Eliminating Phantom Knock
Through Modification of the E931 ECU Code
To "order" a chip with this feature, contact information is below (click here).
Before examples of modified code are given, it is important that one understands both the nature of the code changes and the nature of the phantom knock which they are fighting.
Phantom knock is the occurrence of a random knock sum (generally the maximum value that can be read by the ECU, 43), even when there is no true detonation. This generally occurs at very light load conditions, when the actual risk of engine damage, as well as the actual knock propensity, it very low.
When this occurs, there are two main side effects which can be very detrimental to power, and drivability in general; the timing retard that results directly from the knock sum, and the additional timing retard from that point on that will occur due to the "octane" value dropping rapidly. With a knock sum of 43, the ECU will retard approximately 15 degrees of timing, which can be compounded by the loss of timing at all points though a lower octane value.
Mitsubishi included code in the stock ECU that had the knock retard feature ignored below a certain throttle threshold (18%). The main problem with this is twofold: that throttle value is not high enough, and ignoring the knock sum does not work due to the slow decay of the knock sum. When knock is detected, the ECU obviously pulls timing. However, when the audible (to the knock sensor) detonation event goes away, the knock sum is not instantly zeroed out. Instead, the knock sum drops (decays) slowly, in order to prevent the oscillation between knock and knock retard. This means that if the knock sum pegs at 43, even if you ignore it at light throttle, the knock will likely still be there when you get to a higher throttle point or go into boost. For this reason, simply raising the factory knock retard threshold will only serve to slightly improve the condition. Something must be done to eliminate knock entirely when the risk is low enough.
If the ECU would zero out the knock sum, instead of simply ignoring it, the condition would be much improved. If the knock sum has been determined to be a non-threat, there is no point to having a knock sum at all.
The following code segment is an extension of the simple octane reset and skip code that is mentioned on the DSM EPROM editing page here:
Here is the extended version of the code, utilizing a section that zeros out the knock sum below a certain airflow per rev threshold
5B9D: 86 FF LDAA $00FF ; Load 255d (max) to A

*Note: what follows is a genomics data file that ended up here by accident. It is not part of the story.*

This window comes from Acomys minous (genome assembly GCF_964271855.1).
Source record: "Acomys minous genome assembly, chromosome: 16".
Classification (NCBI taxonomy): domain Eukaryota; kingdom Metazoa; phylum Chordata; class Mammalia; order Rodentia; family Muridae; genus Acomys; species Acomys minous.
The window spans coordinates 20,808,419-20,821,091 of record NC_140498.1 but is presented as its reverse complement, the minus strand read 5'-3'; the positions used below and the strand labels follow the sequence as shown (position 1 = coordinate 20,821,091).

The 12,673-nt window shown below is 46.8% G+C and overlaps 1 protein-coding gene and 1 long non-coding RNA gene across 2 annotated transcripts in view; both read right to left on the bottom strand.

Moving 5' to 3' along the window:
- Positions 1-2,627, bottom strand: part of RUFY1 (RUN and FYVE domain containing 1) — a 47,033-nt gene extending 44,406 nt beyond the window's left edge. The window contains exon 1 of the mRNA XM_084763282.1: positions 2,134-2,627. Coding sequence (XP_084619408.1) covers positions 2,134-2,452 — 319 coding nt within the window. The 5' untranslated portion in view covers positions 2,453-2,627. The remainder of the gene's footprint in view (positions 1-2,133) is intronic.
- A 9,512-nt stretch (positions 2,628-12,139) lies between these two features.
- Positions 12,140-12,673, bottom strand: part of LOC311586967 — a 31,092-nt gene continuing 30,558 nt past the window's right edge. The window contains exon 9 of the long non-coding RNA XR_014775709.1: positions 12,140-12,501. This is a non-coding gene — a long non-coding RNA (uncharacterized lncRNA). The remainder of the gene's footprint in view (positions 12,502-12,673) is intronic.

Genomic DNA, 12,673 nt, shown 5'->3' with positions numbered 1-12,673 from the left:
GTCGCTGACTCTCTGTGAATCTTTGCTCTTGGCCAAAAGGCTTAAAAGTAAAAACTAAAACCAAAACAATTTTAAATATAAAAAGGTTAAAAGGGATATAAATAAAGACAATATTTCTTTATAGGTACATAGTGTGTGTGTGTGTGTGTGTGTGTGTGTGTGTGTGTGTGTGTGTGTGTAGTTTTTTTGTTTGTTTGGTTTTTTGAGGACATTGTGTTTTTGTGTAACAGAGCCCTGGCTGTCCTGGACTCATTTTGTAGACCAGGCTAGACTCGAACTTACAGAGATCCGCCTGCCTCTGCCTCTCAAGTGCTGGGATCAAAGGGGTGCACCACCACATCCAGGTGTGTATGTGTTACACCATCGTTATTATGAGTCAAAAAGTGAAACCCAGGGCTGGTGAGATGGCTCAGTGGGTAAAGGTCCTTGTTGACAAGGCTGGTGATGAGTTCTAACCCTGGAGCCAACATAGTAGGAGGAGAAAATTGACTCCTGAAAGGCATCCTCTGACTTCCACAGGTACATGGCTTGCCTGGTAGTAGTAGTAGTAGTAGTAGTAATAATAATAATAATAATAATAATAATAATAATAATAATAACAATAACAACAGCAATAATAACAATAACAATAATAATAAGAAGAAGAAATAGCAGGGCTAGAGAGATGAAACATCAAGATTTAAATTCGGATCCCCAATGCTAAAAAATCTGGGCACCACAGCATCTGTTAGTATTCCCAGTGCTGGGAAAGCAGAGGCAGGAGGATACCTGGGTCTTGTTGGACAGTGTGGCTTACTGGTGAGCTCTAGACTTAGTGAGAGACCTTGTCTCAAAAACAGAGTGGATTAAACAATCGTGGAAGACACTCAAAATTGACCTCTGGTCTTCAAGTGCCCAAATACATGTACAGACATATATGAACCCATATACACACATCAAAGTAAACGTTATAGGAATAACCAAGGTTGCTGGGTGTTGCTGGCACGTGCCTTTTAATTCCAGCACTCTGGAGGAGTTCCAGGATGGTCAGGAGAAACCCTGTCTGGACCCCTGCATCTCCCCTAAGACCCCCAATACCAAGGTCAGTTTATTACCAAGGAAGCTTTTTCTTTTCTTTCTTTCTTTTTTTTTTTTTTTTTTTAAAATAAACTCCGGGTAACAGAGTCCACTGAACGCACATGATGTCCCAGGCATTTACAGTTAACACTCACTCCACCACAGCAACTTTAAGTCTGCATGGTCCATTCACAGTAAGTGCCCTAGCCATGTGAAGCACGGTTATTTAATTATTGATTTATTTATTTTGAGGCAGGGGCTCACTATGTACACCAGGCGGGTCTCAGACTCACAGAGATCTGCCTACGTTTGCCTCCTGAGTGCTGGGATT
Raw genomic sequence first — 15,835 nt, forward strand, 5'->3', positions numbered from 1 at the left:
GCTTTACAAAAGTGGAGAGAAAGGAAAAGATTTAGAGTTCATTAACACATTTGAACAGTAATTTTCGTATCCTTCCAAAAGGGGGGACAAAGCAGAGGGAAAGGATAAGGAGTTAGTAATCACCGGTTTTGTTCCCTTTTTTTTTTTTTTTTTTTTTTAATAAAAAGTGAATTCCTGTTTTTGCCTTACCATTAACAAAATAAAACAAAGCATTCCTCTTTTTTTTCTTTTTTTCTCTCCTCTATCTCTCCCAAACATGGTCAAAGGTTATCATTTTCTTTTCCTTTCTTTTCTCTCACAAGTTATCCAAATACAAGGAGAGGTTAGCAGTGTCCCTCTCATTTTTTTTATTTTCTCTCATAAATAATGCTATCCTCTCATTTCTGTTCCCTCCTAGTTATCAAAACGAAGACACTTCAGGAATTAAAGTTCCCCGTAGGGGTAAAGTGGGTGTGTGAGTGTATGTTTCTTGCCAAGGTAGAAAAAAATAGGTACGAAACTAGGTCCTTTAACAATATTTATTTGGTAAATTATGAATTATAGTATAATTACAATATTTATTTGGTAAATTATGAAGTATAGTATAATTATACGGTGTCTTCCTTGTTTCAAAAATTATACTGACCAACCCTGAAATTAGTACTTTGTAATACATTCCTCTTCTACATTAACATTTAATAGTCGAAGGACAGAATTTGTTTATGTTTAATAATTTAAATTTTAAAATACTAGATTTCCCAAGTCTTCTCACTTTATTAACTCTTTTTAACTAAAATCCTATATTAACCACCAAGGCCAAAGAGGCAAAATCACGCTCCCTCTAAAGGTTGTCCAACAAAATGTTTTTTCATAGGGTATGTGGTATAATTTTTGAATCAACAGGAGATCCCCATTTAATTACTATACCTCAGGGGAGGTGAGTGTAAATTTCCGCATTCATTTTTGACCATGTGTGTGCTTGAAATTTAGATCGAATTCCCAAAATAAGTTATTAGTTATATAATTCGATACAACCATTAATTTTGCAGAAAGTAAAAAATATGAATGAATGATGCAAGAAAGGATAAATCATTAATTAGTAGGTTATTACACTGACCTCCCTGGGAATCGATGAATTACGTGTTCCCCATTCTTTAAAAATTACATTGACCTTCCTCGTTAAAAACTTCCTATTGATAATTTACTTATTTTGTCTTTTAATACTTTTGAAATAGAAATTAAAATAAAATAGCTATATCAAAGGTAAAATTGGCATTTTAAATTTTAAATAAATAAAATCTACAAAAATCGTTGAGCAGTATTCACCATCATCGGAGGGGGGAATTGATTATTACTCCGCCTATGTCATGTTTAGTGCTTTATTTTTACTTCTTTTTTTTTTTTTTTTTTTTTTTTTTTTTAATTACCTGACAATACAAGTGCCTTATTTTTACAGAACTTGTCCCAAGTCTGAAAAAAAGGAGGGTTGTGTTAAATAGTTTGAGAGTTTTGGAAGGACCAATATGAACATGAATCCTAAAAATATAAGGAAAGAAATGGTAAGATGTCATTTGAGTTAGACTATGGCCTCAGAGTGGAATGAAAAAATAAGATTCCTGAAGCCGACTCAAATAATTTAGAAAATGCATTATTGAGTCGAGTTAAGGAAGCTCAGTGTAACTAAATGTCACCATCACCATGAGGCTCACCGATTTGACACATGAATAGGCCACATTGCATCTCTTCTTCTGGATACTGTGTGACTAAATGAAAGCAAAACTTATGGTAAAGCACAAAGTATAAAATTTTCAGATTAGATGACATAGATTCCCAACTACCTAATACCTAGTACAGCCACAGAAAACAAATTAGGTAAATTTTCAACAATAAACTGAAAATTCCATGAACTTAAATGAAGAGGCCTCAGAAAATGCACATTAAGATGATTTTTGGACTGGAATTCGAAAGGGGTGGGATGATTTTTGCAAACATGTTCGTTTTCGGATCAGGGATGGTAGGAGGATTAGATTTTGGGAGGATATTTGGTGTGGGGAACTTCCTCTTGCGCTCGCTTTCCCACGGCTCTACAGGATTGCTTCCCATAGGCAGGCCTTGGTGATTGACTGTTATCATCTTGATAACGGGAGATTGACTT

5B9F: 97 52 STAA L0052 ; Store 255d (FFh) to octane (mem address 52)
5BA1: 96 E1 LDAA L00E1 ; Load airflow per rev to accA
5BA3: 81 8C CMPA $0082 ; Compare to 8Ch (130d), which is approximately 0 psi
5BA5: 23 03 BLS 5BAA ; If E1 is greater than 130, do nothing; jump out
5BA7: 7E DB F3 JMP DBF3 ; Jump to end of octane code area
5BAA: 86 00 LDAA $0000 ; Load 00h (zero) to accA
5BAC: 97 8B STAA L008B ; Store 00h (zero) to knock sum address
5BAE: 7E DB F3 JMP DBF3 ; Jump to end of octane code area
The value of 130d (82h) was chosen after datalogging, and finding a point that correlated to slightly less than atmospheric pressure in the intake manifold.
If you feel that you still want to retain the "octane" feature, then you can use the code below. This code will allow you to reset the knock sum to zero while under low load, but still retains the octane feature under boost.
5B9D: BD CE D0 JSP 4ED0 ; Jump to subroutine at 4ED0
5BA0: 01 NOP ; No op (this byte moved to 4EDE)
4ED0: 96 E1 LDAA L00E1 ; Load airflow per rev value to acc A
4ED2: 81 8C CMPA $0082 ; compare to 82h (130d), about 0 psi
4ED4: 22 04 BHI 4EDA ; If airflow per rev is greater than 82, skip knock set
4ED6: 86 00 LDAA $0000 ; Load 00h (zero) to accA
4ED8: 97 8B STAA L008B ; Store zero to knock sum address
4EDA: 96 D3 LDAA L00D3 ; Load L00D3 (from octane code)
4EDC: 81 20 CMPA $0020 ; compare to 20h
4EDE: 39 RTS ; Return to octane code area.
If you do not have the hardware that is necessary to modify your ECU code, or you do not feel comfortable doing so, e-mail me and I can send you a chip with these modifications, or if you wish to keep your current chip I can add this code to it. I can be e-mailed at ktarry(at)comcast(dot)net.